The person creating the Living Trust is called the Settlor or Trustor (these are synonymous). The Settlor appoints a Trustee to manage the Trust assets. The Trusee holds legal title to property for the benefit of another, also known as the Beneficiary. Although the Beneficiary does not own legal title to the property, he or she is said to own beneficial title. So you can imagine that the Trustee cannot do anything with the property that does not benefit the Beneficiary, like sell some off and pocket the money. It may be easier to think about a Trust like a Corporation. The Trustee is the CEO and the Beneficiaries are the shareholders. And it's not uncommon for Trustee to also be a Beneficiary, although it's advisable that a Co-Trustee be named as well.

A Living Trust should usually be accompanied by a Last Will and Testament, also known as a "pour-over will." The Will should say that property that is outside of the Trust is to be distributed to the Trustee of the Trust when the Testator dies. As long as the property outside of the Trust is valued at less than $100,000, probate can be avoided. The benefit is that property not previously placed in the Trust will get "poured" into it. Even if the property exceeds $100,000 and has to go through probate, it will eventually be distributed according to the instructions of the deceased instead of being distributed according to California law. It may also be a good idea to name the same person to be both the Executor of the Will and the Trustee of the Trust, since he or she will dealing with the same property.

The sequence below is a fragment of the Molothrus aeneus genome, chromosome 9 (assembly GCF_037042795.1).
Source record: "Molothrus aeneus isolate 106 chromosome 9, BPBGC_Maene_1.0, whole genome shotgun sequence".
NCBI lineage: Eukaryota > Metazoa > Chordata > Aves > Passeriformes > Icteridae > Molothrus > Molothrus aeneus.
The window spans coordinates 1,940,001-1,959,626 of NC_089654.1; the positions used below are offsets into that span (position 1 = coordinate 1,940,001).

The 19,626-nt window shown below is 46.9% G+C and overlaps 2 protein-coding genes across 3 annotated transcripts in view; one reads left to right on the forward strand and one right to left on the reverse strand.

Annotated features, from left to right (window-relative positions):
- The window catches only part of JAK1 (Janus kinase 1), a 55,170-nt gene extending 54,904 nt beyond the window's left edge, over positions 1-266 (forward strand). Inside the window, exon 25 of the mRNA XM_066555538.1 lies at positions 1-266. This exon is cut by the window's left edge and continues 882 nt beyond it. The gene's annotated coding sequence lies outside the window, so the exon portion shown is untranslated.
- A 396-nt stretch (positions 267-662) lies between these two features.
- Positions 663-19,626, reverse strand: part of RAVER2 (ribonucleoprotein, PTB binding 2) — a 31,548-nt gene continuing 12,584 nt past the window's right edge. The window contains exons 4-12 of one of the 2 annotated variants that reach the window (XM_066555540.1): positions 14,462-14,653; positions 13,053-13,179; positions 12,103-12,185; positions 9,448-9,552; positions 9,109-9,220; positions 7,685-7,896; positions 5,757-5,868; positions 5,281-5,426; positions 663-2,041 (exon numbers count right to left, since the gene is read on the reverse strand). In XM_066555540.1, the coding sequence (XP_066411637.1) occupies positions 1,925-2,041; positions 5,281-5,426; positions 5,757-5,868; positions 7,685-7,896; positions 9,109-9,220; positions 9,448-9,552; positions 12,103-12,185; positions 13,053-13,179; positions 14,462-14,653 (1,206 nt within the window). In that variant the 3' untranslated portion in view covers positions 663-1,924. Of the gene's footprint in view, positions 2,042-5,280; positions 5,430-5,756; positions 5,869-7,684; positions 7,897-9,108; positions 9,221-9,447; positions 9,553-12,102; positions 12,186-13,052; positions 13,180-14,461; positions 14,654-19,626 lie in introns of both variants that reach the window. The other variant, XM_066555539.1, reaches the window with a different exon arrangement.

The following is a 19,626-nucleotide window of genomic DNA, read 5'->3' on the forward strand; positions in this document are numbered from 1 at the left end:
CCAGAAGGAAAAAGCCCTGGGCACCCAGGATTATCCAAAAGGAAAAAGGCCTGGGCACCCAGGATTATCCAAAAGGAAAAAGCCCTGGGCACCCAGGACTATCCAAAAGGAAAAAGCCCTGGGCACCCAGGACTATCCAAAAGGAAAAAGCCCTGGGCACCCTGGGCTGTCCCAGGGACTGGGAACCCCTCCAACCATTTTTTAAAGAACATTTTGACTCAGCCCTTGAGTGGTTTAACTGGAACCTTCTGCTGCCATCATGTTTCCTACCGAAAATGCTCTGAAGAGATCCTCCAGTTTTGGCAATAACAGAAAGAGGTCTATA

So what's the point of all of this mumbo jumbo? Well, just that it's easy to overlook the necessity of a proper estate plan. A Living Trust helps to protect you, your assets, and those people and/or entities who you want to leave your assets to when you're gone.